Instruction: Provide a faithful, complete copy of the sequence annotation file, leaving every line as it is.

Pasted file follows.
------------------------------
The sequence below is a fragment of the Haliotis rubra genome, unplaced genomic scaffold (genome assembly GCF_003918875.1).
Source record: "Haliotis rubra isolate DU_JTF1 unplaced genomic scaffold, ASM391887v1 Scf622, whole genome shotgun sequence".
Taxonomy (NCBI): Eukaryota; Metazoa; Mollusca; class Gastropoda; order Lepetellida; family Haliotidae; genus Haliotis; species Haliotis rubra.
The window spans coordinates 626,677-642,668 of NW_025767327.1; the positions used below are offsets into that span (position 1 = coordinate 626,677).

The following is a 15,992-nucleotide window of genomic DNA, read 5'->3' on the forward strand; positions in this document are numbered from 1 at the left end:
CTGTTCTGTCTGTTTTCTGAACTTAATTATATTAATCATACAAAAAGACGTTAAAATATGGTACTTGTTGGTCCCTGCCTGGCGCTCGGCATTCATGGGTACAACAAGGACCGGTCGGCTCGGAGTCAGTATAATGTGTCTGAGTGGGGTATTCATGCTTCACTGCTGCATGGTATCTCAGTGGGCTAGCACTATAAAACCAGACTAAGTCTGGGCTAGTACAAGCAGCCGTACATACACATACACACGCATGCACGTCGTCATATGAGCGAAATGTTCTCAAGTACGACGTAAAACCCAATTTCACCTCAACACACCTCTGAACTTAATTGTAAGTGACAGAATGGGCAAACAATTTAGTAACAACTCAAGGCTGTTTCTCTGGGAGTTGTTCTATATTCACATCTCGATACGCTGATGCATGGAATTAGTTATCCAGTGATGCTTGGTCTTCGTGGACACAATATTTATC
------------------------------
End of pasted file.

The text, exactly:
The sequence below is a fragment of the Haliotis rubra genome, unplaced genomic scaffold (genome assembly GCF_003918875.1).
Source record: "Haliotis rubra isolate DU_JTF1 unplaced genomic scaffold, ASM391887v1 Scf622, whole genome shotgun sequence".
Taxonomy (NCBI): Eukaryota; Metazoa; Mollusca; class Gastropoda; order Lepetellida; family Haliotidae; genus Haliotis; species Haliotis rubra.
The window spans coordinates 626,677-642,668 of NW_025767327.1; the positions used below are offsets into that span (position 1 = coordinate 626,677).

The following is a 15,992-nucleotide window of genomic DNA, read 5'->3' on the forward strand; positions in this document are numbered from 1 at the left end:
CTGTTCTGTCTGTTTTCTGAACTTAATTATATTAATCATACAAAAAGACGTTAAAATATGGTACTTGTTGGTCCCTGCCTGGCGCTCGGCATTCATGGGTACAACAAGGACCGGTCGGCTCGGAGTCAGTATAATGTGTCTGAGTGGGGTATTCATGCTTCACTGCTGCATGGTATCTCAGTGGGCTAGCACTATAAAACCAGACTAAGTCTGGGCTAGTACAAGCAGCCGTACATACACATACACACGCATGCACGTCGTCATATGAGCGAAATGTTCTCAAGTACGACGTAAAACCCAATTTCACCTCAACACACCTCTGAACTTAATTGTAAGTGACAGAATGGGCAAACAATTTAGTAACAACTCAAGGCTGTTTCTCTGGGAGTTGTTCTATATTCACATCTCGATACGCTGATGCATGGAATTAGTTATCCAGTGATGCTTGGTCTTCGTGGACACAATATTTATC